ISTANBUL (AP) — The Latest on developments in the Syrian conflict, following Ankara's incursion into the war-torn state last week (all times local):
A spokesman for Kurdish-led forces in Syria is reporting clashes between the fighters and Islamic State militants near the northern town of Manbij, which was until recently held by the extremist group.
Shervan Darwish, a spokesman for the U.S.-backed Kurdish-led Syria Democratic Forces, says the militants carried out a two-pronged attack on villages south and west of Manbij, using at least three car bombs.
Darwish says the militants took advantage of clashes between Kurdish-led forces and Turkey-backed Syrian rebels advancing from north of Manbij. The Kurdish-led forces, aided by airstrikes from the U.S-led coalition, repelled the attack initially but Darwish says clashes continued on Tuesday.
The Kurdish-led forces seized Manbij from IS earlier this month after a 10-week campaign.
Turkey then sent its troops, aiding Syrian rebels to move in on the next IS-held town, across it borders, prompting clashes between the two U.S.-allies and raising concerns they would distract from the fight against IS.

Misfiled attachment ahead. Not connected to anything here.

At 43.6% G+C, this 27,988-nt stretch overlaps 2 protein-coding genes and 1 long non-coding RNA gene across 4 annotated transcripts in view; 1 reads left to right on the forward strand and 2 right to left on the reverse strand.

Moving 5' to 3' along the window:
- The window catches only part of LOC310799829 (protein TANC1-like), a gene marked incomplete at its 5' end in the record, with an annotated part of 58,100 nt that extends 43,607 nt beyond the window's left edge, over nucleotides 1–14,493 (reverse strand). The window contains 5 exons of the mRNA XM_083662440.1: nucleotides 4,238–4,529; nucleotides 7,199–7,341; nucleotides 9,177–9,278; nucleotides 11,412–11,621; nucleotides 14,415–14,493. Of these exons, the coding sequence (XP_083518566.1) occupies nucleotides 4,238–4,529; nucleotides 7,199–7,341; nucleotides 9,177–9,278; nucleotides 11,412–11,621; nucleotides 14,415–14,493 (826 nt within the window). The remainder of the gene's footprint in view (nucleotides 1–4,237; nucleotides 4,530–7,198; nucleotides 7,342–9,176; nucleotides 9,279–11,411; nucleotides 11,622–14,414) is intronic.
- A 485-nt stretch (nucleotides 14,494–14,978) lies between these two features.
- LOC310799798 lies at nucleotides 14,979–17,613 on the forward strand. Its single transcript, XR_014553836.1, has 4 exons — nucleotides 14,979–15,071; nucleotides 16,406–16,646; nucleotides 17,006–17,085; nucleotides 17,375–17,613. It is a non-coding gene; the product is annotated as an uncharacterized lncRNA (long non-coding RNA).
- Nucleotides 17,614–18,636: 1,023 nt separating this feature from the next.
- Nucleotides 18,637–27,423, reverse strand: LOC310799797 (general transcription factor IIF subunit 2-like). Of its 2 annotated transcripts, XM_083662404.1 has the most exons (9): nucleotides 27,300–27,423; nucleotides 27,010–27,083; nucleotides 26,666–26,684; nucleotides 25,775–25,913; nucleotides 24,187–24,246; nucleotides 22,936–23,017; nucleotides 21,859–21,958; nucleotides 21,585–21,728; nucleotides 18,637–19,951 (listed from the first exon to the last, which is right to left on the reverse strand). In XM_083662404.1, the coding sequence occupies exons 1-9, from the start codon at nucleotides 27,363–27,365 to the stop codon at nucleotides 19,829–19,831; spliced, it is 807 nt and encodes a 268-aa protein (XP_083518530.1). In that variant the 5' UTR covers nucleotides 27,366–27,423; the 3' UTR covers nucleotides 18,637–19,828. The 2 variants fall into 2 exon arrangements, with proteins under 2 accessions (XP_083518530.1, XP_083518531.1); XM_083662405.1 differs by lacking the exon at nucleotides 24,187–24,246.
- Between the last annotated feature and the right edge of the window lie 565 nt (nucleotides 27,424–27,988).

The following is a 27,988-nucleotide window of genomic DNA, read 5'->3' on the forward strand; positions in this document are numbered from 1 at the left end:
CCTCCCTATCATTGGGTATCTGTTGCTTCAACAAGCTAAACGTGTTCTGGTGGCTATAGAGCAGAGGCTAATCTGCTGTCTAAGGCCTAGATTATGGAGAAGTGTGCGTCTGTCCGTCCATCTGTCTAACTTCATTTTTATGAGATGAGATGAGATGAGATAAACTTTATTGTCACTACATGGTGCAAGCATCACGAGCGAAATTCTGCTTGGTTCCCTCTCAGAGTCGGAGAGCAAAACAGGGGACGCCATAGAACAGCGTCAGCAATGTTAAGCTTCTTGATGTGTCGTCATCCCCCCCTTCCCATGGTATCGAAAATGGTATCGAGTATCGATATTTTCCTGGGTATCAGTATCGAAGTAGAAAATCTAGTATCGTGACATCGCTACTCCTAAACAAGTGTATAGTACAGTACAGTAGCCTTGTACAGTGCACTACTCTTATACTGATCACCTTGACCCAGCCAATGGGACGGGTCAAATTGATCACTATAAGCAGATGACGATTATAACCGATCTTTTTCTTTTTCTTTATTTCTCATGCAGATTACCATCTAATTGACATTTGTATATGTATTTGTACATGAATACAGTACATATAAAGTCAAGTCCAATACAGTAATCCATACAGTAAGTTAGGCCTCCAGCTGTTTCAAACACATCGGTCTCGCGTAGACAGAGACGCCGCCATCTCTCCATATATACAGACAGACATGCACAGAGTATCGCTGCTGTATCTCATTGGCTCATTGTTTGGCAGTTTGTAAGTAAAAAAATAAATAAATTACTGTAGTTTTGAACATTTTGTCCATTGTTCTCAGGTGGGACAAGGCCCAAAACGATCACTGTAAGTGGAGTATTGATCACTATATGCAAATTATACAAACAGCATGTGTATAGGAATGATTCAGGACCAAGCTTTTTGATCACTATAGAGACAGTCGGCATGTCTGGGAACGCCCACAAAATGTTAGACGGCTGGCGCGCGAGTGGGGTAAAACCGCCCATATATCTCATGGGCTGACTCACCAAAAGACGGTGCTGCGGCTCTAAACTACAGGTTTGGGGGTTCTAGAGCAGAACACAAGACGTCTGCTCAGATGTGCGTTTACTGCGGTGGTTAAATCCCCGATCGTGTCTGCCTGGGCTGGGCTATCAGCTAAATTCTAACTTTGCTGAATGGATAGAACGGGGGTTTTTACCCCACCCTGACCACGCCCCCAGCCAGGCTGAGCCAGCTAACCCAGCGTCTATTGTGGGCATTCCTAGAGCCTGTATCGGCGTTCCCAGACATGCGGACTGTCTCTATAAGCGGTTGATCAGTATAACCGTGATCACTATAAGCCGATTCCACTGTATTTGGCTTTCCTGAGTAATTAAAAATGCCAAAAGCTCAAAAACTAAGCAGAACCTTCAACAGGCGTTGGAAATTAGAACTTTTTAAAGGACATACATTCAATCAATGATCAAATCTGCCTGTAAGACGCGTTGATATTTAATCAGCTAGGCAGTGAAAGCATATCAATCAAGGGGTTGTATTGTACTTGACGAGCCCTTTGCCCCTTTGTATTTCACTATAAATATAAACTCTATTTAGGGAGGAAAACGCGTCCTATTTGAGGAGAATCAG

Turkey's presidential spokesman has called on the U.S. to "revise" its policy of supporting Kurdish forces battling Turkish troops in Syria after Ankara's incursion last week into the war-torn state.
The comments by Ibrahim Kalin published on Tuesday by the pro-government Daily Sabah came a day after the U.S. urged Turkish troops and Kurdish forces in northern Syria to halt their fighting, saying it hinders efforts to defeat the Islamic State group.
Kalin says that the "Americans should revise their policy of supporting (the Kurdish-led force) at all costs."
The battle in northern Syria now pits U.S. ally Turkey against the Kurdish-led force — a U.S.-backed proxy that is the most effective ground force battling IS militants in Syria's 5-year-old civil war.
French President Francois Hollande has criticized Turkey's "contradictory" military intervention in Syria and warned Russia not to become a "protagonist" in the war.
Hollande, in a diplomatic speech Tuesday, said "multiple, contradictory interventions carry the risk of a general inflammation" of the fighting that has devastated the country.
He said he could understand Turkey's concern about protecting its borders and fighting the Islamic State group, but criticized actions against Kurdish rebels allied with the U.S.-led coalition against the extremists. France is part of that coalition.
Hollande called for cooperation with Russia and said he would invite Russian President Vladimir Putin to France in October, saying Russia should be "a player in negotiations, not a protagonist in the action."
Hollande said "the absolute urgency is a halt to fighting and a return to negotiations."